The History and the Heritage of the Cooum River
(கூவம் நதியின் வரலாறும் பாரம்பரியமும்)
Sometimes the most unexpected of geographical features throw up the most surprising histories. The Cooum river, though now a nauseous cesspool, represents not only a wide swathe of Chennai's history but also that of North Tamil Nadu. Pallavas, Cholas, Nayaks as well as the British have made their mark on the river and her banks.
For a small length of 72 km, Cooum has more history than any other river on a mile to mile basis. Mythology, history, legends and achievements all intertwine to form a colourful story for this river. Culturally mapping it before it is too late is vital. And perhaps if we know it better, we will treat it better.
About the Author:
Venketesh hails from the zamindari family of Devakottai whose thirupanis at Rameshwaram and Kalayar koil over the last two centuries are well appreciated.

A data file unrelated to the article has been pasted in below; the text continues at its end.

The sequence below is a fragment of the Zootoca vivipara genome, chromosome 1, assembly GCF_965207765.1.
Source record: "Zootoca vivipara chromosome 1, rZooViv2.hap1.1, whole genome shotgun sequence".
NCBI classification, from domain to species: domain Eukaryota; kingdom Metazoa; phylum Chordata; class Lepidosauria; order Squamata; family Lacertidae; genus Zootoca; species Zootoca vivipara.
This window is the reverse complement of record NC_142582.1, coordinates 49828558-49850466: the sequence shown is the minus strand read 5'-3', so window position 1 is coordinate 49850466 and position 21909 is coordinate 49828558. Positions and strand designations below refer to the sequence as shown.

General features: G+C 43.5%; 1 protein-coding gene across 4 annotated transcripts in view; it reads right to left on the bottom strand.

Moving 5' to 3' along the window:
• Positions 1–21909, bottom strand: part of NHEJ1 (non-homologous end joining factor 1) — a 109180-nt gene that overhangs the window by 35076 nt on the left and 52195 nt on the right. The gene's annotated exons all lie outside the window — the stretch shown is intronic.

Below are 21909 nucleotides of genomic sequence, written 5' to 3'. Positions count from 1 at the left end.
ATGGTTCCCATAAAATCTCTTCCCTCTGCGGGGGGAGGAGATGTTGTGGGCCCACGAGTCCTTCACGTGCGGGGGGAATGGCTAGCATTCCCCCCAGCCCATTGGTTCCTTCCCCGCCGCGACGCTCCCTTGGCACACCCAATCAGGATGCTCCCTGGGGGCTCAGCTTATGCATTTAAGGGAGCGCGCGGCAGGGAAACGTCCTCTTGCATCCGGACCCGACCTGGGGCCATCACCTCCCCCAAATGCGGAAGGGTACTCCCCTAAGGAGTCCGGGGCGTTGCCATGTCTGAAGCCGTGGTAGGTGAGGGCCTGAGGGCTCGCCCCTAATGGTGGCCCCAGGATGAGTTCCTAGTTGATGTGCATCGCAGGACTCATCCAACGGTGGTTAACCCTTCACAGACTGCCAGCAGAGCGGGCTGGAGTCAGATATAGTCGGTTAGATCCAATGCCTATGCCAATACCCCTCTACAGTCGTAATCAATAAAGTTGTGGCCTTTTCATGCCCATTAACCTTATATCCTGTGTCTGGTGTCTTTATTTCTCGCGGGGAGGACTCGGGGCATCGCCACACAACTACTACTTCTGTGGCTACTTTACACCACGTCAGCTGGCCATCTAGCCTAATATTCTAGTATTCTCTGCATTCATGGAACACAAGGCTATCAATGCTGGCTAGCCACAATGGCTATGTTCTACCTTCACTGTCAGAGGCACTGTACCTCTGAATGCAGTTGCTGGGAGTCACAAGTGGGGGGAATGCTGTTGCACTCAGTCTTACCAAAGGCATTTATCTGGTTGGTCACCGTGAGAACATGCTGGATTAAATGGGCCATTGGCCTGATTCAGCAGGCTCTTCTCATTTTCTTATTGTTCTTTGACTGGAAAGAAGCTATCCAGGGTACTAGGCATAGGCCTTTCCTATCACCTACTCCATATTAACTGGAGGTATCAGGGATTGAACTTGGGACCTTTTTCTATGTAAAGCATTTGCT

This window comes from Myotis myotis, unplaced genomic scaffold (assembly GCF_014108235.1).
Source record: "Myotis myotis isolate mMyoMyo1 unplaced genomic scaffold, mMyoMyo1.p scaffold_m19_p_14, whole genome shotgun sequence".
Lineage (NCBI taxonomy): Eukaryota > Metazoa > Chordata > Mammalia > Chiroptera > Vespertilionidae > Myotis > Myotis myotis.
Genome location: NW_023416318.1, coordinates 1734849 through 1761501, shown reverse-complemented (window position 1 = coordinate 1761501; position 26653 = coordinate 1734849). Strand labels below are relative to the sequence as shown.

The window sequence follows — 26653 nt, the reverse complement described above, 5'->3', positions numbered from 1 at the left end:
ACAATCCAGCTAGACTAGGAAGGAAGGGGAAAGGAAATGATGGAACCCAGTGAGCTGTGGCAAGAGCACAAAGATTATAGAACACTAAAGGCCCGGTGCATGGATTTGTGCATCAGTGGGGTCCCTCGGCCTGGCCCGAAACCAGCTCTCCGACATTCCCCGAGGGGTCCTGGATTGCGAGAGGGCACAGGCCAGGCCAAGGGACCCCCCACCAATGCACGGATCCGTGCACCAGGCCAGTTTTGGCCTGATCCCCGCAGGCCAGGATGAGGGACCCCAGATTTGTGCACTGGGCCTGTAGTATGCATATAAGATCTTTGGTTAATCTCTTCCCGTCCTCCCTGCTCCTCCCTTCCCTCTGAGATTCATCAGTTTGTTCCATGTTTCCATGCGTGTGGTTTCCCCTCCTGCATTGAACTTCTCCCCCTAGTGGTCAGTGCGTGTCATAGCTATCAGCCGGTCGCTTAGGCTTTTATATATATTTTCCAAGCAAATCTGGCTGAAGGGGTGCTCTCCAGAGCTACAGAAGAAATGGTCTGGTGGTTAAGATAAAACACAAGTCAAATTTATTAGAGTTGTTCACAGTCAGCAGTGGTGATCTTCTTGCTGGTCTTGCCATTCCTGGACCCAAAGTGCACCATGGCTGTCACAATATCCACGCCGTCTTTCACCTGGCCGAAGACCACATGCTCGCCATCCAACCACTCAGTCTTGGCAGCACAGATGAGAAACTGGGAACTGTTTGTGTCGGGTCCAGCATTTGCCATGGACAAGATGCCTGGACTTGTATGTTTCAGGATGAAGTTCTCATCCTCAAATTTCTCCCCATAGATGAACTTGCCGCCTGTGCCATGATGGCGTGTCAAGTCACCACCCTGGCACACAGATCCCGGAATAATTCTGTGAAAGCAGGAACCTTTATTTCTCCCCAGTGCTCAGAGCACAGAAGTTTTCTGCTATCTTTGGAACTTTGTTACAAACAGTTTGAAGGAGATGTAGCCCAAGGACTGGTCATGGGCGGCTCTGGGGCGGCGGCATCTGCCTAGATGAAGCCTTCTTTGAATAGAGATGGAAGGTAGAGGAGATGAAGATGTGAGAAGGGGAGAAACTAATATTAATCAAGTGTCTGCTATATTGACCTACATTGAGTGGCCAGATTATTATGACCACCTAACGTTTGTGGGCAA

Venketesh is a bilingual writer. He has three tamil novels to his credit. Two of them 'Kaviri Maindan' (காவிரி மைந்தன்) and 'Kanji Tharagai' (காஞ்சித் தாரகை) are sequels to Amarar Kalki’s Ponniyin Selvan and Sivagamiyin Sabatham respectively. His highly acclaimed titled "Gods, Kings & Slaves: The Siege of Madurai" published by Hachette, centering around Malik Kafur's invasion of Madurai, was one of the top selling historical fictions in the last two years.
Venketesh is one of the founding members of the 'Ponniyin Selvan Varalatru Peravai', a large body of Kalki enthusiasts. He also runs a cultural mapping project of the Cooum and with a band of volunteers is recording all buildings and events of historical value on the sides of the 72 km long Cooum river.RSVP: